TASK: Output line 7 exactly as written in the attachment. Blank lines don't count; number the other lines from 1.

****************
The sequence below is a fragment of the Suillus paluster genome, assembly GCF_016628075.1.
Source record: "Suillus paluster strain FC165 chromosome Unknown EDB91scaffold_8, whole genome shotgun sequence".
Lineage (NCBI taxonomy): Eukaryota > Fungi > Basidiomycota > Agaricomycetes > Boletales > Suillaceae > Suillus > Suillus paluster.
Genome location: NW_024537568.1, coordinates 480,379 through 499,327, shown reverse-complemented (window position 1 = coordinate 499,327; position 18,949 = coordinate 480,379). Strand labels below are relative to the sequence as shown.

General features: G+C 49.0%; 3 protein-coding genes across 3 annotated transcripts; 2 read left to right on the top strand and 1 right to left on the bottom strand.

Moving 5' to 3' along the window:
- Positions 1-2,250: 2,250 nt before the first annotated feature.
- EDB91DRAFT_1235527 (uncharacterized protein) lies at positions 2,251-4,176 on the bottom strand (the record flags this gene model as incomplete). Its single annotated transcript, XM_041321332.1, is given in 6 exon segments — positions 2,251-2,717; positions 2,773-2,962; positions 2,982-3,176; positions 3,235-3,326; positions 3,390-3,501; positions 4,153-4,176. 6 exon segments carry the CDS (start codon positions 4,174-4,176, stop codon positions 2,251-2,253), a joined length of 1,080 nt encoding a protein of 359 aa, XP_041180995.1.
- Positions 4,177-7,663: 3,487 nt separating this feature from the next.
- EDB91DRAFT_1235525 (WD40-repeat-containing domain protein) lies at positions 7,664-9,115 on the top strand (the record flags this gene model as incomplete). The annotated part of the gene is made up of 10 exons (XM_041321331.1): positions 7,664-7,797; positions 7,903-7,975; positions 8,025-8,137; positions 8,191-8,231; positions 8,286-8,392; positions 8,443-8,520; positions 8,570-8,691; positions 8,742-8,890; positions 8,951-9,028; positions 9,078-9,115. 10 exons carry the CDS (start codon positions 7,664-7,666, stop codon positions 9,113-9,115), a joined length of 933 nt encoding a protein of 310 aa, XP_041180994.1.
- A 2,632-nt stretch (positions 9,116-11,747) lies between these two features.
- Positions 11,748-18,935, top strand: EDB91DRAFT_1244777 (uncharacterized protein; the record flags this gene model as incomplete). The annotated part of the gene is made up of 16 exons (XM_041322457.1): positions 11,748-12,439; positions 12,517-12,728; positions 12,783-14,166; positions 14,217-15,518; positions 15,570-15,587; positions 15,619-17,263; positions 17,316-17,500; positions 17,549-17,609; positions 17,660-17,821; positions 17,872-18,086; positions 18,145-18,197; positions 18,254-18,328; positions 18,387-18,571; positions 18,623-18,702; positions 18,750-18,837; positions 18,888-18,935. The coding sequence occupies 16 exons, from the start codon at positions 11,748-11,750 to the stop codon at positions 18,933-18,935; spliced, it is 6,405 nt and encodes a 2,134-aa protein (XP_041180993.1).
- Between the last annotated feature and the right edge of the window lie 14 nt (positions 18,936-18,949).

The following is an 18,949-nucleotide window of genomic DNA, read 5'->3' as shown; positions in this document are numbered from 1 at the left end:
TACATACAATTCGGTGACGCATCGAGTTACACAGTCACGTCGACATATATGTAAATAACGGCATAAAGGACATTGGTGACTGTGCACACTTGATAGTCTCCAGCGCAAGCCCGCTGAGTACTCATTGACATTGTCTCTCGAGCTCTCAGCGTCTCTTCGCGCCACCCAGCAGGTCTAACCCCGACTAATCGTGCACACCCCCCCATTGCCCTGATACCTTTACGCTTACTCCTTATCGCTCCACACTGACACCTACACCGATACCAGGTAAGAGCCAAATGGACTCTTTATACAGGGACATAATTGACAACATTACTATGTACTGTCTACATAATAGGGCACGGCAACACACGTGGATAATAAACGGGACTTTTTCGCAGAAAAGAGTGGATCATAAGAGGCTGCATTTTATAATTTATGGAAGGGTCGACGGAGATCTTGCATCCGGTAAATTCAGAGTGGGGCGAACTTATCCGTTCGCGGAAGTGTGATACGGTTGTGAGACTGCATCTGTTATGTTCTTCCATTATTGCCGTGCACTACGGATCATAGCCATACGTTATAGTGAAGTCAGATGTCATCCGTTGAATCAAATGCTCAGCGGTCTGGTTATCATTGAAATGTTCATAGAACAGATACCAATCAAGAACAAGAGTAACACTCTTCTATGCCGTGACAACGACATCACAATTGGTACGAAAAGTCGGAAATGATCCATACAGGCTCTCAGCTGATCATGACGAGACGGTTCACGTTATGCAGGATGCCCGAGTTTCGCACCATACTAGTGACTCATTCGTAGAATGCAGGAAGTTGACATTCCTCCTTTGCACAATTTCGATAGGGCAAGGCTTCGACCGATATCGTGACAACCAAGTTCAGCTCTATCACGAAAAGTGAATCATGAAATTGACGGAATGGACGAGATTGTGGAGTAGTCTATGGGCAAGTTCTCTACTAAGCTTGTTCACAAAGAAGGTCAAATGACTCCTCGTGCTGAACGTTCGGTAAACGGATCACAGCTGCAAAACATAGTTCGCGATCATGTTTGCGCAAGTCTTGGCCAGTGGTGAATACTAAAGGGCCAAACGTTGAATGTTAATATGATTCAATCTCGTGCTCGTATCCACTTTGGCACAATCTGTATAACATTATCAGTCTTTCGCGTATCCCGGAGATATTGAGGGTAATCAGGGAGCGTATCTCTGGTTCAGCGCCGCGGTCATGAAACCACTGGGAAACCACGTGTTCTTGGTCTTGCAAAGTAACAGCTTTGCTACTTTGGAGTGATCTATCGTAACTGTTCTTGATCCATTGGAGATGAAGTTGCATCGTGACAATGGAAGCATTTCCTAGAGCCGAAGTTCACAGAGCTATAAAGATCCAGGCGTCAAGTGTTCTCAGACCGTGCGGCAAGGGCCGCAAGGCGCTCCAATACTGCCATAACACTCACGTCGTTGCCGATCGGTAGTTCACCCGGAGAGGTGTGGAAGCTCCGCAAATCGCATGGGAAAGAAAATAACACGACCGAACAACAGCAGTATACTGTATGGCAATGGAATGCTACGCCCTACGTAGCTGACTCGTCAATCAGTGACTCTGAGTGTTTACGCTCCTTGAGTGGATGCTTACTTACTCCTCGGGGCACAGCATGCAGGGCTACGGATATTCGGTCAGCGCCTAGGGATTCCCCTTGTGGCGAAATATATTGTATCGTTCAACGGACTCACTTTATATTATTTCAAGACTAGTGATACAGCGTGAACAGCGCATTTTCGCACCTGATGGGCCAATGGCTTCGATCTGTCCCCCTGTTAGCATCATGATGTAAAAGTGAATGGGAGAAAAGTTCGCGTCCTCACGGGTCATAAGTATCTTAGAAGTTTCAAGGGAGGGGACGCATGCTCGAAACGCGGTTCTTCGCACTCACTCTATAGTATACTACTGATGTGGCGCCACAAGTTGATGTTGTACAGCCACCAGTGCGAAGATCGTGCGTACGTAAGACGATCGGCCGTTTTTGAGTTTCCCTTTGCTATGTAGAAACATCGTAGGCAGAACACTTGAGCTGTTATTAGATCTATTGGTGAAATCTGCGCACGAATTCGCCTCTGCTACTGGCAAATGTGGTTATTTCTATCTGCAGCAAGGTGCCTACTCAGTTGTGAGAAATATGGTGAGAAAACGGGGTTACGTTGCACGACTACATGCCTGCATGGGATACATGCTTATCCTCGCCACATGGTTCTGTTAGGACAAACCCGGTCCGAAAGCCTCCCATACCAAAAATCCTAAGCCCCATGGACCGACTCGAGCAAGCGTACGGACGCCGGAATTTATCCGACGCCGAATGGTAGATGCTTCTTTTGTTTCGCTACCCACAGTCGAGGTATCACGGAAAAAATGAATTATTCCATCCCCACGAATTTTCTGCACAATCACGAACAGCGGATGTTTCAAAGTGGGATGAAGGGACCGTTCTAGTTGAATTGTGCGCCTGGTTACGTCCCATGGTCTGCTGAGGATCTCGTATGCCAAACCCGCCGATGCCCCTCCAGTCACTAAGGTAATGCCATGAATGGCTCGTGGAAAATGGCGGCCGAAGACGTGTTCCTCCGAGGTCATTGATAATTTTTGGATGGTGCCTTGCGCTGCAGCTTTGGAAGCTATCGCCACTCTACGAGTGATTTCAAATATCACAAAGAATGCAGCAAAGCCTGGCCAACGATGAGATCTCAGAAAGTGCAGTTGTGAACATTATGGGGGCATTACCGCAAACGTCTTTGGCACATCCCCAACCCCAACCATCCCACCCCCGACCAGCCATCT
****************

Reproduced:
- Positions 1-2,250: 2,250 nt before the first annotated feature.